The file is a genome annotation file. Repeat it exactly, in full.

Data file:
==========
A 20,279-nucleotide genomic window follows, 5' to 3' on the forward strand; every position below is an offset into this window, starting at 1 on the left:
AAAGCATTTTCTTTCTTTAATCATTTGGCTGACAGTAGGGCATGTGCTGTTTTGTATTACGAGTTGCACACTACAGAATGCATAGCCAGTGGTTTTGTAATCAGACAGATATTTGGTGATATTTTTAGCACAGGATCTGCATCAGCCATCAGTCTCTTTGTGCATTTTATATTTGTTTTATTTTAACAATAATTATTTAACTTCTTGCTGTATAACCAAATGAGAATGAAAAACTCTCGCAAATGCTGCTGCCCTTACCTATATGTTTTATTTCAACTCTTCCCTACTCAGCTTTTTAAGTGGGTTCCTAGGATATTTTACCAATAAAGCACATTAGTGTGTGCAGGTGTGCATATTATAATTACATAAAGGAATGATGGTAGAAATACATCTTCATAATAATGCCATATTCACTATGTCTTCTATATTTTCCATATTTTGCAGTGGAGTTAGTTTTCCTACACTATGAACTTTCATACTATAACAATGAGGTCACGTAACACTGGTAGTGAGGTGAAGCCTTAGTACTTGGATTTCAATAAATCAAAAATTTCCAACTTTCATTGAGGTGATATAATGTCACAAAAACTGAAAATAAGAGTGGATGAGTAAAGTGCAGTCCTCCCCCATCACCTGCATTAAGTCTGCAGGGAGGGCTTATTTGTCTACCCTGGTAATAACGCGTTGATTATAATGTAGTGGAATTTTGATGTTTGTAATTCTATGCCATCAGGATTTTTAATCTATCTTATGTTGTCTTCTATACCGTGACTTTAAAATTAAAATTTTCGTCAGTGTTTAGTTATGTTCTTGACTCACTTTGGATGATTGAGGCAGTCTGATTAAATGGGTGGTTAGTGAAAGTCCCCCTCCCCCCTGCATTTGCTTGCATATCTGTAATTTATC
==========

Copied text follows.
A 20,279-nucleotide genomic window follows, 5' to 3' on the forward strand; every position below is an offset into this window, starting at 1 on the left:
AAAGCATTTTCTTTCTTTAATCATTTGGCTGACAGTAGGGCATGTGCTGTTTTGTATTACGAGTTGCACACTACAGAATGCATAGCCAGTGGTTTTGTAATCAGACAGATATTTGGTGATATTTTTAGCACAGGATCTGCATCAGCCATCAGTCTCTTTGTGCATTTTATATTTGTTTTATTTTAACAATAATTATTTAACTTCTTGCTGTATAACCAAATGAGAATGAAAAACTCTCGCAAATGCTGCTGCCCTTACCTATATGTTTTATTTCAACTCTTCCCTACTCAGCTTTTTAAGTGGGTTCCTAGGATATTTTACCAATAAAGCACATTAGTGTGTGCAGGTGTGCATATTATAATTACATAAAGGAATGATGGTAGAAATACATCTTCATAATAATGCCATATTCACTATGTCTTCTATATTTTCCATATTTTGCAGTGGAGTTAGTTTTCCTACACTATGAACTTTCATACTATAACAATGAGGTCACGTAACACTGGTAGTGAGGTGAAGCCTTAGTACTTGGATTTCAATAAATCAAAAATTTCCAACTTTCATTGAGGTGATATAATGTCACAAAAACTGAAAATAAGAGTGGATGAGTAAAGTGCAGTCCTCCCCCATCACCTGCATTAAGTCTGCAGGGAGGGCTTATTTGTCTACCCTGGTAATAACGCGTTGATTATAATGTAGTGGAATTTTGATGTTTGTAATTCTATGCCATCAGGATTTTTAATCTATCTTATGTTGTCTTCTATACCGTGACTTTAAAATTAAAATTTTCGTCAGTGTTTAGTTATGTTCTTGACTCACTTTGGATGATTGAGGCAGTCTGATTAAATGGGTGGTTAGTGAAAGTCCCCCTCCCCCCTGCATTTGCTTGCATATCTGTAATTTATC